4.2.3 Systemic therapies

Systemic therapy is appropriate in most patients with non-contiguous stage II or stage III–IV disease who are symptomatic by GELF/BCNI criteria, and considered fit enough to experience a positive risk-benefit balance of undergoing treatment (Ardeshna et al. 2003; Brice et al. 1997). The choice of initial systemic therapy needs to consider the potential for sequencing of subsequent therapies, including potential future stem cell mobilisation.

Follicular lymphoma

Initial treatment with chemotherapy and anti-CD20 monoclonal antibody is often followed by continued therapy with anti-CD20 antibody maintenance for another two years. Given that ongoing maintenance antibody therapy increases progression-free survival but does not prolong overall survival, it is important the patient understands both the benefits in prolonging remission as well as the additional infectious toxicities of using maintenance antibody therapy.

Nodal marginal zone lymphoma

Initial treatment with chemotherapy and anti-CD20 monoclonal antibody is recommended.

Extranodal marginal zone lymphoma

Helicobacter pylori eradication therapy should be given to all patients with gastric MALT, irrespective of stage and Helicobacter pylori status. In those who remain Helicobacter pylori positive, second- line eradication therapy is recommended. Regression of lymphoma following successful eradication of Helicobacter pylori may be delayed, and so it is appropriate to wait 12 months before starting another treatment.

In other instances of localised MALT (e.g. conjunctival MALT), a trial of systemic therapy with antibiotics may be appropriate before radiation therapy.

MALT can also be treated with chemotherapy and anti-CD20 monoclonal antibody.

Splenic marginal zone lymphoma

Recognised first-line therapeutic options are rituximab monotherapy, splenectomy (after appropriate vaccinations) or chemotherapy and anti-CD20 monoclonal antibody combinations. While half of splenectomised patients do not need further treatment for SMZL, splenectomy may bring about complications and is increasingly being replaced with rituximab +/- chemotherapy as initial therapy, especially in patients with a heavy bone marrow disease burden.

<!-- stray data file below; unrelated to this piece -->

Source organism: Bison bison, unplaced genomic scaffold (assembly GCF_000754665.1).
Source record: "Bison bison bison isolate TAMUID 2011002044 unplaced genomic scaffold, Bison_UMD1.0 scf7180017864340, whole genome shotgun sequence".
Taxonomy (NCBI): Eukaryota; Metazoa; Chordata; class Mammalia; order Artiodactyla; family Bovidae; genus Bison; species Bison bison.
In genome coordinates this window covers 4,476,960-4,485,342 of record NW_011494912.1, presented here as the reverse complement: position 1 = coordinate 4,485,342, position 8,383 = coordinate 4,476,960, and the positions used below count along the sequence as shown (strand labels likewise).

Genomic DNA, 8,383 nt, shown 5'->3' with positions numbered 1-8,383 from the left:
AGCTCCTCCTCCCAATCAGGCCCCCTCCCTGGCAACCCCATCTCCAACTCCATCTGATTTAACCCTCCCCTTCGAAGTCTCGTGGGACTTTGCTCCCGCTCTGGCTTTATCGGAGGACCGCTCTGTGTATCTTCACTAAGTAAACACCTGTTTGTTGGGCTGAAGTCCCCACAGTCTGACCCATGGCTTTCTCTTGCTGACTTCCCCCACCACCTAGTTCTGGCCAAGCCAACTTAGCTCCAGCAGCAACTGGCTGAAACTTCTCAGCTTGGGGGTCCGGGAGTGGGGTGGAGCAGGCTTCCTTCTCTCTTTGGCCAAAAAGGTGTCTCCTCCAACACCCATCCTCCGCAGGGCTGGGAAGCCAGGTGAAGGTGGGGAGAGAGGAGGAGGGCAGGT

Mantle cell lymphoma

MCL causing symptoms should be treated with systemic chemotherapy and anti-CD20 monoclonal antibody combination, incorporating high-dose cytarabine in younger, fitter patients, followed by consolidation with autologous stem cell transplantation (ASCT). Rituximab maintenance after ASCT has been shown to improve overall survival.

In older, more frail patients, chemotherapy and anti-CD20 monoclonal antibody combinations is appropriate. Where bendamustine-containing regimens are used, meticulous monitoring for infections is necessary.

Timeframes for starting treatment

The decision to start treatment may occur after a long period of watch and wait. In FL and MZL, the decision of when to start systemic therapy is guided by the presence of symptoms and organ dysfunction according to the GELF/BCNI criteria. Once the patient meets the criteria to start, treatment should begin within four weeks. Most symptomatic MCL patients should begin treatment with systemic therapy within two weeks of completing staging.

Training and experience required of the appropriate specialists

The following training and experience is required of the appropriate specialist(s): Haematologists and medical oncologists must have training and experience of this standard:

  • Fellow of the Royal Australian College of Physicians (or equivalent)
  • adequate training and experience that enables institutional credentialing and agreed scope of practice within this area (ACSQHC 2015).

Cancer nurses should have accredited training in these areas:

  • anti-cancer treatment administration
  • specialised nursing care for patients undergoing cancer treatments, including side effects and symptom management
  • the handling and disposal of cytotoxic waste (ACSQHC 2020).

Systemic therapy should be prepared by a pharmacist whose background includes this experience:

  • adequate training in systemic therapy medication, including dosing calculations according to protocols, formulations and/or

If no haematologists or medical oncologist is locally available (e.g. regional or remote areas), some components of less complex therapies may be delivered by a general practitioner or nurse with training and experience that enables credentialing and agreed scope of practice within this area. This should be in line with a detailed treatment plan or agreed protocol, and with communication as agreed with the haematologists or medical oncologist or as clinically required.

Health service characteristics

To provide safe and quality care for patients having systemic therapy, health services should have these features:

  • a clearly defined path to emergency care and advice after hours
  • access to basic haematology and biochemistry testing
  • cytotoxic drugs prepared in a pharmacy with appropriate facilities
  • occupational health and safety guidelines for handling cytotoxic drugs, including safe prescribing, preparation, dispensing, supplying, administering, storing, manufacturing, compounding and monitoring the effects of medicines (ACSQHC 2011)
  • guidelines and protocols for delivering treatment safely (including dealing with extravasation of drugs)
  • coordination for combined therapy with radiation therapy, especially where facilities are not co-located
  • timely access to pathology and blood